“‘Take no notice. There’s no danger,’” Kathryn’s father tells her. Tearing off boards on the abandoned houses they once gathered in to dance and sing, Kathryn’s father asks her to enter the rooms and play her fiddle. I couldn’t help but pause after reading these lines in the book. No danger? Had this story taken place in America, such an area would be visibly marked off with miles of flourescent yellow “CAUTION” tape and multiple “NO TRESPASSING” signs. Though the illustrations in the book show no such signage, it’s quite possible the characters’ presence in the valley was to some degree illegal. Though whatever physical danger there may have been, they faced an even greater one: the danger of the grieving process.
I compare tearing off boards from house to house to tearing off the bandage on a deep wound, acknowledging its pain, and being present with the discomfort. Kathryn plays and “Daddy sing[s],” lifting spirits “gone and … still to come” up and out of the houses and setting them free to become part of the landscape—the earth, the sky, the animals, and people. What a profound mystery of the human spirit, that we can find the safety of healing only by taking the risk to be vulnerable. Father teaches daughter there really is no danger when we grieve fully and wholeheartedly.
“The lake is beautiful” the author tells us, reflecting on how Kathryn and her father embrace the new creation. And just as before, Pinfold’s illustrations give us both detailed and wide-angled views of the landscape. Peaceful blues, gentle greens, and flowy whites restore what was once lost. Even the movement of the little fish mimic the dance of the spirits. Though the valley is gone, music continues to be celebrated.
Both multi-award winners, Almond and Pinfold complement each other beautifully. I strongly recommend the book to caregivers and educators alike, especially as an introduction to issues of change and loss for younger elementary-age children and to issues of death and bereavement for older ones.
Reviewed by Armineh Manookian
Read a review of another David Almond book here. Read another review by Armineh here.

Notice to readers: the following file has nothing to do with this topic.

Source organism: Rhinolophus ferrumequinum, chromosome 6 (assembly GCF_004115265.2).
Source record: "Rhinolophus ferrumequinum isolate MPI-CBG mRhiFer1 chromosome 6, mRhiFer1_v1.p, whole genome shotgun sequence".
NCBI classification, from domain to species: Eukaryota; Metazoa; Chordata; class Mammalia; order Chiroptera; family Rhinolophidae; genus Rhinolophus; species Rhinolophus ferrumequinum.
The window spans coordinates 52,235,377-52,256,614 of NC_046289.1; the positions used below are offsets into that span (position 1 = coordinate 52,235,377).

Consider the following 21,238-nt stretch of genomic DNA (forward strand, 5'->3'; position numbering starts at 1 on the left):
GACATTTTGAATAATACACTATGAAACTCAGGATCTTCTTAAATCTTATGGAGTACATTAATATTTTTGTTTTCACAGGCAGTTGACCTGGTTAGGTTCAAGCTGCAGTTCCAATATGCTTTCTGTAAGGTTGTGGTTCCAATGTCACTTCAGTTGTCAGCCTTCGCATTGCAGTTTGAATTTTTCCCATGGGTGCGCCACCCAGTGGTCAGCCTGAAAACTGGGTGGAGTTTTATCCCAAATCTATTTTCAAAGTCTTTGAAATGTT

How do you celebrate Mother’s Day? With our recommendations for the best new Mother’s Day books around! And, whatever you may do, wherever you may go, take some time to read together with your children at home, in a park, on a train, at a bookstore or in a library. Books make memorable gifts and, with an added personal message, will be cherished for years to come.
In A Heart Just Like My Mother’s, when Anna, who loves and admires her mother is inspired to help a homeless man by saving up her Tzedakah money, she realizes she and her mom share something in common—a big heart. This lovely picture book is a wonderful way to explain the Jewish tradition of performing an act Tzedakah which Nargi defines not so much as charity but doing the right thing by helping others. But it’s also the story of a little girl who starts out thinking she could never be as creative, funny or caring as her mother until she realizes what she has to offer. By collecting Tzedakah money and providing food for the homeless man, Anna’s selfless act of kindness brings her closer to her mother and proves to herself that she too has qualities worth being proud of. I love Cis’s illustrations too. There’s a warm, folksy feeling about them that adds to the positive vibe that emanates from the pages making A Heart Just Like My Mother’s such an enjoyable read.
With its starred reviews from both School Library Journal and Publishers Weekly, Forever or a Dayby Sarah Jacoby will make a thoughtful gift this holiday for those seeking something at once out of the ordinary as well as heartwarming. It conveys its beautiful message with spare yet evocative text and in just 20 pages. At first I thought it was a picture book about the future, but then it dawned on me that it’s about being present and spending time together with loved ones and making meaningful moments now. Adults and children may experience different reactions when reading the book but that’s to be expected. Sophie Blackall, Caldecott Medal-winning and New York Times–bestselling illustrator of Finding Winnie, says it best: “Sarah Jacoby’s ethereal exploration of time rushes like a passing train, shimmers like a setting sun and allows us, just for a moment, to appreciate the beauty of standing still.” Prepare to be moved by the compelling art that complements the lyrical language of Forever or a Day.